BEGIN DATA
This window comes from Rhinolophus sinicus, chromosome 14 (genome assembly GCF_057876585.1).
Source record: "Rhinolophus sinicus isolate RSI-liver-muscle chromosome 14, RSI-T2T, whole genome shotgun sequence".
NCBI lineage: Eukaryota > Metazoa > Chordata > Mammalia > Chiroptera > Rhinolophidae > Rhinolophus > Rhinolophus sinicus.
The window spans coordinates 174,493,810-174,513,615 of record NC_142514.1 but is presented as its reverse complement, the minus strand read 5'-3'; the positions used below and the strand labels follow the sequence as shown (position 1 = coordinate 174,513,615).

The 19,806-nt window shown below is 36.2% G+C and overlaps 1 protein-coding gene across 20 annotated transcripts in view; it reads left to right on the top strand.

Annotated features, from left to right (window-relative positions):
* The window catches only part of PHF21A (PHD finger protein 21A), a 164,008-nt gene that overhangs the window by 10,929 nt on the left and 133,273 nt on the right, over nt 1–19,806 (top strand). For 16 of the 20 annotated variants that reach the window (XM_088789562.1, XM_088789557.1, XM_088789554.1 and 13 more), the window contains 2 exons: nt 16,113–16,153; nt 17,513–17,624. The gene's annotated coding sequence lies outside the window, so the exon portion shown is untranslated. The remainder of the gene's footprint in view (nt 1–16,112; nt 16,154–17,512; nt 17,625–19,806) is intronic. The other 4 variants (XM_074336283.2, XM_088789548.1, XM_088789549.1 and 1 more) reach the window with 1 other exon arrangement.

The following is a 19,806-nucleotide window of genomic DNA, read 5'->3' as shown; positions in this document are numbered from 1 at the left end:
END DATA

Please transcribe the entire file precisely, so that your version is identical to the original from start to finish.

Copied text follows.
This window comes from Rhinolophus sinicus, chromosome 14 (genome assembly GCF_057876585.1).
Source record: "Rhinolophus sinicus isolate RSI-liver-muscle chromosome 14, RSI-T2T, whole genome shotgun sequence".
NCBI lineage: Eukaryota > Metazoa > Chordata > Mammalia > Chiroptera > Rhinolophidae > Rhinolophus > Rhinolophus sinicus.
The window spans coordinates 174,493,810-174,513,615 of record NC_142514.1 but is presented as its reverse complement, the minus strand read 5'-3'; the positions used below and the strand labels follow the sequence as shown (position 1 = coordinate 174,513,615).

The 19,806-nt window shown below is 36.2% G+C and overlaps 1 protein-coding gene across 20 annotated transcripts in view; it reads left to right on the top strand.

Annotated features, from left to right (window-relative positions):
* The window catches only part of PHF21A (PHD finger protein 21A), a 164,008-nt gene that overhangs the window by 10,929 nt on the left and 133,273 nt on the right, over nt 1–19,806 (top strand). For 16 of the 20 annotated variants that reach the window (XM_088789562.1, XM_088789557.1, XM_088789554.1 and 13 more), the window contains 2 exons: nt 16,113–16,153; nt 17,513–17,624. The gene's annotated coding sequence lies outside the window, so the exon portion shown is untranslated. The remainder of the gene's footprint in view (nt 1–16,112; nt 16,154–17,512; nt 17,625–19,806) is intronic. The other 4 variants (XM_074336283.2, XM_088789548.1, XM_088789549.1 and 1 more) reach the window with 1 other exon arrangement.

The following is a 19,806-nucleotide window of genomic DNA, read 5'->3' as shown; positions in this document are numbered from 1 at the left end: